Vilhelm Ekelund (1880-1949), The Second Light
, tr. Lennart Bruce (San Francisco: North Point Press, 1986), pp. 57-58:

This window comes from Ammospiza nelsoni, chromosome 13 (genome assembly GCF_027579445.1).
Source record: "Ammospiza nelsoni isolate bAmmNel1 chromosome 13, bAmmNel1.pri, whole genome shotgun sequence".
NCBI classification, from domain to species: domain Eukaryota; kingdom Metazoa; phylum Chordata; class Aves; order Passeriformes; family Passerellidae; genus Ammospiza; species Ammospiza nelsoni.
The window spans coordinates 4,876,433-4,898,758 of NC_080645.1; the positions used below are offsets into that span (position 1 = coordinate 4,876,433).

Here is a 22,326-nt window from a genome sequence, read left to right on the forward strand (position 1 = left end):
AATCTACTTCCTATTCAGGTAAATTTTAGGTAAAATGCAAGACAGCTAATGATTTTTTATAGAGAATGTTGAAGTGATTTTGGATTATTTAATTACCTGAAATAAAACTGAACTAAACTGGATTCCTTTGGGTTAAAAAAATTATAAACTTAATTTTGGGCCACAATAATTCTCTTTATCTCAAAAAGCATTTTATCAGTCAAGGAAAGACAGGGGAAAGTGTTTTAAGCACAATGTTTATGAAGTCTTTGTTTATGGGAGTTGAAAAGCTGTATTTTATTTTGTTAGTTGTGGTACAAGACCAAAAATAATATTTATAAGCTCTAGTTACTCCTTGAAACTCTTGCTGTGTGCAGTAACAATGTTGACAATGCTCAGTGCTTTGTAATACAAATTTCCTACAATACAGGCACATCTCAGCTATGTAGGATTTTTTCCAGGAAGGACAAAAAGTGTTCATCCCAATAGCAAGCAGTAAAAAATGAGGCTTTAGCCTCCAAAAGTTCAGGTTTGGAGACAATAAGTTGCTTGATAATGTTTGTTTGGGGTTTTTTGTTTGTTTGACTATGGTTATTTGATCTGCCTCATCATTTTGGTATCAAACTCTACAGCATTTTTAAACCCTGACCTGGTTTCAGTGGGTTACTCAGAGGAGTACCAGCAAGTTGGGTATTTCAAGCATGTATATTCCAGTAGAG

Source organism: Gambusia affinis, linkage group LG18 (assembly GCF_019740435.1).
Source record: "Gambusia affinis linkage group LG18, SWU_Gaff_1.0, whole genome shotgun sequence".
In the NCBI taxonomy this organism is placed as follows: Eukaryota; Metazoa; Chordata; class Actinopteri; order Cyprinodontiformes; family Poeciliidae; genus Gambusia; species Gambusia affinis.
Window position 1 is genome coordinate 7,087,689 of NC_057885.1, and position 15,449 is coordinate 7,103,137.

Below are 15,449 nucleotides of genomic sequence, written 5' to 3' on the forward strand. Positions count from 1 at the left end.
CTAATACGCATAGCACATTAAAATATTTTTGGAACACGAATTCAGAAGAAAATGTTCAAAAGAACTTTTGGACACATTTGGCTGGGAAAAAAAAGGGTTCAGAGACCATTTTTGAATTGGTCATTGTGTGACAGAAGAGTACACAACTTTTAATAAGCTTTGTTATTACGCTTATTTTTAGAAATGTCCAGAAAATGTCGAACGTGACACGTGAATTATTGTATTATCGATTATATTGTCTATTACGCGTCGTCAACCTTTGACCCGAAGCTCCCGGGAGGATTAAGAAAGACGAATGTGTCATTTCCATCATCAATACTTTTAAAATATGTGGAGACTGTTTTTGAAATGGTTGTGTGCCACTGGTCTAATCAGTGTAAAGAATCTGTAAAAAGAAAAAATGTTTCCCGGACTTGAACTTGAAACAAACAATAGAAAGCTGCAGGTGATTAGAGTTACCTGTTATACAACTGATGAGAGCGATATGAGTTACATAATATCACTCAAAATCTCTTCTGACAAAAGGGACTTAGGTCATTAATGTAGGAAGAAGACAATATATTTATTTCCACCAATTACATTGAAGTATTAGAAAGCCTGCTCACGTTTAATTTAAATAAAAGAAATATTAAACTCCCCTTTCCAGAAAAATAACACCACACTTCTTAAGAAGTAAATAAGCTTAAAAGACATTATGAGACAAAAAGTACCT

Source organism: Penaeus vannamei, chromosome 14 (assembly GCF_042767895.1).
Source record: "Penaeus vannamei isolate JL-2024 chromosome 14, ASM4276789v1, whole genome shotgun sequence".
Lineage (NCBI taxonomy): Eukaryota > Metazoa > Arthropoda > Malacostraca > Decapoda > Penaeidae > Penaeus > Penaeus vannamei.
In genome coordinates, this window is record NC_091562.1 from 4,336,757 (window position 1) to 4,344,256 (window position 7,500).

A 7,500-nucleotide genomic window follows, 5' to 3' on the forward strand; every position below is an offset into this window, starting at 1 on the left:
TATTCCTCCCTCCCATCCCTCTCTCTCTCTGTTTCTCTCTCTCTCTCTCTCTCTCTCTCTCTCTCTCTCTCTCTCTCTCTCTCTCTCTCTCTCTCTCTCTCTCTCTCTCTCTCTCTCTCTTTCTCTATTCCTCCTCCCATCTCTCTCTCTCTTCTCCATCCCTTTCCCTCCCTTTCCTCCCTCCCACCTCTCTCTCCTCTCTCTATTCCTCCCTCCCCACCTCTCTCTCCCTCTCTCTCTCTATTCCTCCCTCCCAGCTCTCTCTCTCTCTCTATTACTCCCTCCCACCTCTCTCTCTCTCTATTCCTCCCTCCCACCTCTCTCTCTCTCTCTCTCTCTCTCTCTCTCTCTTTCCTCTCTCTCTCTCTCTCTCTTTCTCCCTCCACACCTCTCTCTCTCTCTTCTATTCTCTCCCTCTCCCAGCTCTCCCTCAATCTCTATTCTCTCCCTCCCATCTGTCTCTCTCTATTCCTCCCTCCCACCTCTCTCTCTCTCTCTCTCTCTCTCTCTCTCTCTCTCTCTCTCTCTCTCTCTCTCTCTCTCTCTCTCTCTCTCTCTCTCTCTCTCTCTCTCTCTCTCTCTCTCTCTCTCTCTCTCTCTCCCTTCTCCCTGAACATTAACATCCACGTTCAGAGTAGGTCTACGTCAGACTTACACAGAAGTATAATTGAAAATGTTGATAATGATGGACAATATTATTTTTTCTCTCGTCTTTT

How trees know how to mourn! The dryad in the city's wilderness of brick and mortar, between the sparkle of streetcar cables and the roar of cars, is not the same peaceful creature as in the woods or countryside. Ovid would have depicted the spirits of criminals as condemned to languish in these crowns wilting at the height of summer, and the poets of the Greek Anthology would have made them whine in impressionistic epigrams. Trees are creatures that thrive among good people; the crowd looks down on them and finds it ridiculous to enjoy such things. Trees may well be the happiest and most beautiful beings of the creation, and evoke strong feelings when they are humiliated and outraged. A tree speaks to you of superior piety and bliss; your mind is refreshed and soothed when approaching its genius, looking at it with your inner vision. How many trees were guardian spirits, and teachers for the children who grew up under their protection and never forgot the whisper of their branches.